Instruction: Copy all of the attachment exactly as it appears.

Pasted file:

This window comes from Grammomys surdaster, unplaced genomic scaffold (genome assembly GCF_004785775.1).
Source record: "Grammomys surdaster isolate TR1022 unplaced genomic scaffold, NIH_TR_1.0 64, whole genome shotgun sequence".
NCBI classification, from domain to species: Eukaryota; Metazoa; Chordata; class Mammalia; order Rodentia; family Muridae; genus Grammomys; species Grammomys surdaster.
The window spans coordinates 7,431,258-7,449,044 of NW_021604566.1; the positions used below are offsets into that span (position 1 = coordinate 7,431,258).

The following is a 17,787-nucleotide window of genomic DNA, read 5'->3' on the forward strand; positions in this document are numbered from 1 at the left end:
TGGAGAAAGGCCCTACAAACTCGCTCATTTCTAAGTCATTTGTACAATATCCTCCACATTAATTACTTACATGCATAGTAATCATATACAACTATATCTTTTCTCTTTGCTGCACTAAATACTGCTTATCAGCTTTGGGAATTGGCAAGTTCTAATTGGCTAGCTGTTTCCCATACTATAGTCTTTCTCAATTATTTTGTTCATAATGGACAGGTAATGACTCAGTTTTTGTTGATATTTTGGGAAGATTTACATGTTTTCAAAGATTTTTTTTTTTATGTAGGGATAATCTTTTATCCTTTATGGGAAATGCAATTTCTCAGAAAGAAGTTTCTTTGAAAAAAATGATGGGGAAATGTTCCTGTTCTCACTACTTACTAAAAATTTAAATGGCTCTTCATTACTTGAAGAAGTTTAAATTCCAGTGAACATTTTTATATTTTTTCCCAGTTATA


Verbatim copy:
This window comes from Grammomys surdaster, unplaced genomic scaffold (genome assembly GCF_004785775.1).
Source record: "Grammomys surdaster isolate TR1022 unplaced genomic scaffold, NIH_TR_1.0 64, whole genome shotgun sequence".
NCBI classification, from domain to species: Eukaryota; Metazoa; Chordata; class Mammalia; order Rodentia; family Muridae; genus Grammomys; species Grammomys surdaster.
The window spans coordinates 7,431,258-7,449,044 of NW_021604566.1; the positions used below are offsets into that span (position 1 = coordinate 7,431,258).

The following is a 17,787-nucleotide window of genomic DNA, read 5'->3' on the forward strand; positions in this document are numbered from 1 at the left end:
TGGAGAAAGGCCCTACAAACTCGCTCATTTCTAAGTCATTTGTACAATATCCTCCACATTAATTACTTACATGCATAGTAATCATATACAACTATATCTTTTCTCTTTGCTGCACTAAATACTGCTTATCAGCTTTGGGAATTGGCAAGTTCTAATTGGCTAGCTGTTTCCCATACTATAGTCTTTCTCAATTATTTTGTTCATAATGGACAGGTAATGACTCAGTTTTTGTTGATATTTTGGGAAGATTTACATGTTTTCAAAGATTTTTTTTTTTATGTAGGGATAATCTTTTATCCTTTATGGGAAATGCAATTTCTCAGAAAGAAGTTTCTTTGAAAAAAATGATGGGGAAATGTTCCTGTTCTCACTACTTACTAAAAATTTAAATGGCTCTTCATTACTTGAAGAAGTTTAAATTCCAGTGAACATTTTTATATTTTTTCCCAGTTATA